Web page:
You know things are bad in the FIFA house when even the normally vocal Sepp Blatter is keeping a ‘dignified’ silence.
In retrospect, it was probably too much to expect FIFA to get its act together and publish a full and thorough review of Michael Garcia’s report into the 2018 and 2022 World Cup bids. In the end, FIFA outdid itself in its spectacularly huge farce.
We all know the story by now. Michael Garcia submitted his report on the 2018 and 2022 World Cup bidding process to German judge Hans-Joachim Eckert. Eckert then produced a 42-page summary listing his findings of Garcia’s report. The Russian and Qatari bids were cleared of any major wrongdoing whilst the English and Australian football associations were heavily criticized. Seemingly, the English FA (who cooperated with the investigation) was the most damningly judged whilst the Spanish/Portuguese bid was not mentioned as members from the latter group did not aid Garcia’s investigation at all.
There was an outcry over the judgment with terms like ‘whitewash’ being one of the more popular descriptions of Eckert’s summary. Even Garcia distanced himself from the summary stating that there were “numerous materially incomplete and erroneous representations of the facts”.
In fact, only the Netherlands/Belgium 2018 bid was completely cleared of any wrong doing.
Demands for Michael Garcia’s full report to be made public have grown since Eckert’s summary was released. Jeffrey Webb and Jim Boyce, who are part of FIFA’s executive committee, have called for Garcia’s report to be published as has FIFA presidential candidate Jerome Champagne.
One of the more extreme suggestions has come from the President of the German Football League, Dr. Reinhard Rauball. He warned that if Garcia’s report is not released to the public, then UEFA could withdraw from FIFA. He told German website kicker.de:
“The result was a breakdown in communication, and it has shaken the foundations of FIFA in a way I’ve never experienced before. As a solution, two things must happen. Not only must the decision of the ethics committee be published, but Mr. Garcia’s bill of indictment too, so it becomes clear what the charges were and how they were judged. Additionally, the areas that were not evaluated (in the report) and whether that was justified (should be published). It must be made public. That is the only way FIFA can deal with the complete loss of credibility.”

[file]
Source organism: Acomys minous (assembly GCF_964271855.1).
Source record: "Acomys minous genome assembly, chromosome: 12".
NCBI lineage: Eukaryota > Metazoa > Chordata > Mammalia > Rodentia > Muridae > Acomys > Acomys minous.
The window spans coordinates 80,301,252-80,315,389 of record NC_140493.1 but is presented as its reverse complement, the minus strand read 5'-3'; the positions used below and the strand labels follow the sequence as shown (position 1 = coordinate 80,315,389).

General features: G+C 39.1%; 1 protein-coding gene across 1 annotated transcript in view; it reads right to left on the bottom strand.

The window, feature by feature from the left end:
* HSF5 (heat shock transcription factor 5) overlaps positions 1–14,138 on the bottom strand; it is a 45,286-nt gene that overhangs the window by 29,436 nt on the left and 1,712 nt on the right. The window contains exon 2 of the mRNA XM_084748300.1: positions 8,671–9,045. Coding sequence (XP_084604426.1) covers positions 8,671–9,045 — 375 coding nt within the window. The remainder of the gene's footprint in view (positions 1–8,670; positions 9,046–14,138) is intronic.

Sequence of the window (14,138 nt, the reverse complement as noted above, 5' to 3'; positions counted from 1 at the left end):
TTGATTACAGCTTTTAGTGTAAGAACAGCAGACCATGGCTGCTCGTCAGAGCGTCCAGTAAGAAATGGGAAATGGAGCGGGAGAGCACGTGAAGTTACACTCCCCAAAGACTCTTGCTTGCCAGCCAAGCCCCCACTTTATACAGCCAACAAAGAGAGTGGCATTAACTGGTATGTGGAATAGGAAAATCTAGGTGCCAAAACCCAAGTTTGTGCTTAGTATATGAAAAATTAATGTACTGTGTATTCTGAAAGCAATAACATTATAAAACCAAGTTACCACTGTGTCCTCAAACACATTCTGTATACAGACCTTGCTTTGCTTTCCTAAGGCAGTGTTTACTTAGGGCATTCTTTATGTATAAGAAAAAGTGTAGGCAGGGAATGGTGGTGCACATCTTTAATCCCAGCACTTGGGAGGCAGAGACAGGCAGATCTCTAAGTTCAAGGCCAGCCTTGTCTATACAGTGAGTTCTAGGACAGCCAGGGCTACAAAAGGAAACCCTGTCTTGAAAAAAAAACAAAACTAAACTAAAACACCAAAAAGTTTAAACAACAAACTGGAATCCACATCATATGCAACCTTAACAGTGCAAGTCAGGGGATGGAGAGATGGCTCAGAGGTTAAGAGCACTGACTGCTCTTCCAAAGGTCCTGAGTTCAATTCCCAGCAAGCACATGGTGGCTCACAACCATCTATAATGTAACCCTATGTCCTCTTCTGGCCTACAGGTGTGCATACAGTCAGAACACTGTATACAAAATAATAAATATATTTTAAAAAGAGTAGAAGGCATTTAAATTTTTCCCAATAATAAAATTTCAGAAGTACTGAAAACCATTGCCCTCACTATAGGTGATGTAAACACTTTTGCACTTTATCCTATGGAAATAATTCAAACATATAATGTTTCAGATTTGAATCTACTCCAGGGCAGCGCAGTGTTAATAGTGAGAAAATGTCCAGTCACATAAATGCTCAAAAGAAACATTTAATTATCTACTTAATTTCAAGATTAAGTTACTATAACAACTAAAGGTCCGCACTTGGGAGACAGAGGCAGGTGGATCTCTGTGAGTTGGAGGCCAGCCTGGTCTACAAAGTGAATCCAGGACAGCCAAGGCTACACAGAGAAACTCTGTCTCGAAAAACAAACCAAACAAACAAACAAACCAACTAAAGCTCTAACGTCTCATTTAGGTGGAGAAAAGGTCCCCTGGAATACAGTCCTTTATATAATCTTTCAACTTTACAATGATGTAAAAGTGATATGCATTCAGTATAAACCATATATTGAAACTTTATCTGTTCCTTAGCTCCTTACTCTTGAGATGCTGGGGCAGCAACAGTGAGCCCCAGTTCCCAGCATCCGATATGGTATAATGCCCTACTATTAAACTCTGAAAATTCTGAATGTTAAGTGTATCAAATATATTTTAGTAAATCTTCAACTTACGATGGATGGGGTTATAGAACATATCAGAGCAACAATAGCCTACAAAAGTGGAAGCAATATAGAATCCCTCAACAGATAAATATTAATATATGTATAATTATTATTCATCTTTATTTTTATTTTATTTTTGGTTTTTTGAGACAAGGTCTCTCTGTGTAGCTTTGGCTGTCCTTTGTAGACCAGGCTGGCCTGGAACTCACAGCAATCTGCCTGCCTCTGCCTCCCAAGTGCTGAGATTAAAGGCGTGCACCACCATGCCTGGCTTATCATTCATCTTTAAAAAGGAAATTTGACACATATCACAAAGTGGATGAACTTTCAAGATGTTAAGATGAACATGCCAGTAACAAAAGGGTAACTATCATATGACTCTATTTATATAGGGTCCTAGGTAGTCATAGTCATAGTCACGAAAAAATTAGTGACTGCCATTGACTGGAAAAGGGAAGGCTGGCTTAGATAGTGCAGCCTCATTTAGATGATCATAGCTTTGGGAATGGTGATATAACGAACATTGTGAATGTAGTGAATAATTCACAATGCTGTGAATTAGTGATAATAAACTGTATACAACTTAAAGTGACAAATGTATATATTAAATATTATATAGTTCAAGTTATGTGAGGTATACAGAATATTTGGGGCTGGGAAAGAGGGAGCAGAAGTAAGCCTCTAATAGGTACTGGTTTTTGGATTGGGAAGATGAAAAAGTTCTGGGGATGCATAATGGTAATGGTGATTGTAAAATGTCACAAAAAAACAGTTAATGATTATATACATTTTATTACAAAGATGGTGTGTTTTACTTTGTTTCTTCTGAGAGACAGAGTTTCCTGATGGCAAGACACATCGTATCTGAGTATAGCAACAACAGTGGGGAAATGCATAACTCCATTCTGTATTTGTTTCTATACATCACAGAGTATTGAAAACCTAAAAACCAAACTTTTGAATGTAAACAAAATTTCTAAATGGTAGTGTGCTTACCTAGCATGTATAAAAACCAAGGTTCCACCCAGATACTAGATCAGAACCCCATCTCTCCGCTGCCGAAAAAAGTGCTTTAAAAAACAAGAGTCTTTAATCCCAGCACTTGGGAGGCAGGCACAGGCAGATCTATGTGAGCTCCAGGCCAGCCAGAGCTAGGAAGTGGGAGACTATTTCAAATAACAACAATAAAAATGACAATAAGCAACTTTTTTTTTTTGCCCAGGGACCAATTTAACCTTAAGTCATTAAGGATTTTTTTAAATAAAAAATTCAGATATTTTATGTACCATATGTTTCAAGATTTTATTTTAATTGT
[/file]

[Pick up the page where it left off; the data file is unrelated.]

He warned of the consequences if FIFA decided to dig in their heels:
“One option that would have to bear serious consideration is certainly that UEFA leaves FIFA.”
UEFA leaving FIFA would be the nuclear option but could be far more effective in forcing football’s world governing body to reform rather than just individual nations pulling out of the organization.
What if UEFA did leave FIFA? What would some of the potential ramifications be?
Here are 6 possible consequences:
1. FIFA’s role is diminished
With no UEFA within its ranks, FIFA will lose a huge amount of authority and credibility. Jerome Champagne voiced his concerns of FIFA becoming a diminished organization if it does not reform its structures and amend its practices.
Sponsors will, rightly so, reassess their relationship with FIFA and possibly avoid signing new contracts with the world governing body.
FIFA competitions such as the Club World Cup, the Confederations Cup and of course the World Cup without UEFA teams would not be as attractive to television companies, worldwide audiences and potential sponsors. The hit to FIFA’s pocket would be huge and that’s not to mention the possibility of the world’s governing body taking legal action to try and redress any perceived imbalance.
However if FIFA did become a lesser player, then the lack of finances could further lead to other confederations considering their membership within the organization.